The athlete performs well but has various injuries to knees and hamstrings at about age 15. At age 16 they run 47.8s and have 11.20 speed but have a very rear side mechanics running action with an extreme bum out position and are assessed with very poor core stability. Also they are very tight and run on their toes with a large forward lean. ......All of this may have been avoided with some good simple technical training from age 11 when they started athletics and a steady development of running specific conditioning. Now because of the lack of this work the coach will need to spend 3 years playing catch up with core strength work. They will also have the more difficult task of getting the athlete to "un-learn" bad technical habits and replace them with better ones. The athlete ofcourse will want to retain or improve on their 47.8 throughout this process!

 


Oztrack E-books

Training Kids for Speed
Contains the very latest Sprint Training Ideas

Modern methods have been adapted into a comprehensive program that is suitable for use with developing athletes of any age.


Learn to run the modern way displayed by Marion Jones , Maurice Greene and other star sprinters.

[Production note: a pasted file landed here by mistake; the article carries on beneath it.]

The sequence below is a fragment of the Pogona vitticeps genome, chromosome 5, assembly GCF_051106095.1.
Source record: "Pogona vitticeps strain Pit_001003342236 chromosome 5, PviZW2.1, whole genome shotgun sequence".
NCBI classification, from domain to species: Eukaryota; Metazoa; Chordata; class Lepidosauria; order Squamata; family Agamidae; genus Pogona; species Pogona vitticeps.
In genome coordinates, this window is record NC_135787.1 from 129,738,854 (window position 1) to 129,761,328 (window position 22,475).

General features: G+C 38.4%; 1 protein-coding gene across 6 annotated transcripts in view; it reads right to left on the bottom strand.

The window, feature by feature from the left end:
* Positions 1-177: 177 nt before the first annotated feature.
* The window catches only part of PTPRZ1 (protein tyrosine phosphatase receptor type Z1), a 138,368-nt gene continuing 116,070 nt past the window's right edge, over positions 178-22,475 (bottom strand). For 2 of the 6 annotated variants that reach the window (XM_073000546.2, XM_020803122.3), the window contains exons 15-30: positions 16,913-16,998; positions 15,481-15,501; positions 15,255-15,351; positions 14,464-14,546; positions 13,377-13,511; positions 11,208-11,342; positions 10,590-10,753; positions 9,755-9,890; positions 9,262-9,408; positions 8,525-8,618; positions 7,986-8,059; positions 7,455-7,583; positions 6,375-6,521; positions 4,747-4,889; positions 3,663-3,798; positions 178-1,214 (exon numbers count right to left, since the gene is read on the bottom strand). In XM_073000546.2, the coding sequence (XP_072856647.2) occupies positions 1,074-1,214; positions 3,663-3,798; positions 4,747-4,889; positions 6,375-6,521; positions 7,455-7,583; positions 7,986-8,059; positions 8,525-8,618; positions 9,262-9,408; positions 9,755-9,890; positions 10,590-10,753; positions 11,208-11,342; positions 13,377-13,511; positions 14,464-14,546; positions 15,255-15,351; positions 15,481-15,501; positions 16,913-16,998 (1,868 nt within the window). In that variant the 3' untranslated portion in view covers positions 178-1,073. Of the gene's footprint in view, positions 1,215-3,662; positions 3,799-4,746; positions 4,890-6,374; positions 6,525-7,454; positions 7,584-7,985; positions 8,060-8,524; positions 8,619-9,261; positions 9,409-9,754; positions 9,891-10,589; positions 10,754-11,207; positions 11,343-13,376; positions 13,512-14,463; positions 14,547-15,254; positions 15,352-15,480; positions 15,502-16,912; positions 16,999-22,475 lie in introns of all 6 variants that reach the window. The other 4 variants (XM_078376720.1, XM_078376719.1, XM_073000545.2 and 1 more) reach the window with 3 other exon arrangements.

More information is HERE



Modern Speed Training.


A comprehensive guide to Advanced Speed Training using the latest methods.

This book is by Adrian Faccioni , a highly regarded speed coach and consultant in Australia.


It contains over 135 A4 pages of text plus images. Available only in E-book format.

I believe this is the best book on Speed Training that is currently available. Steve Bennett

More information is HERE



Maintaining Running Form During Middle Distance Racing

Presents a large range of Modern Training techniques that will improve athletes Running Form and help any athlete maintain more speed in the closing stages of races.


Training to improve "ease of speed" is the missing factor in many training programs.

This e-book will help develop the ability to finish races in the way displayed by the likes of Haile Gebreselassie , Wilson Kipketer,Hicham El Guerrouge and Michael Johnson.

The information applies to all athletes that have to run fast while fatigued ie. 200m to Marathon.

More information is HERE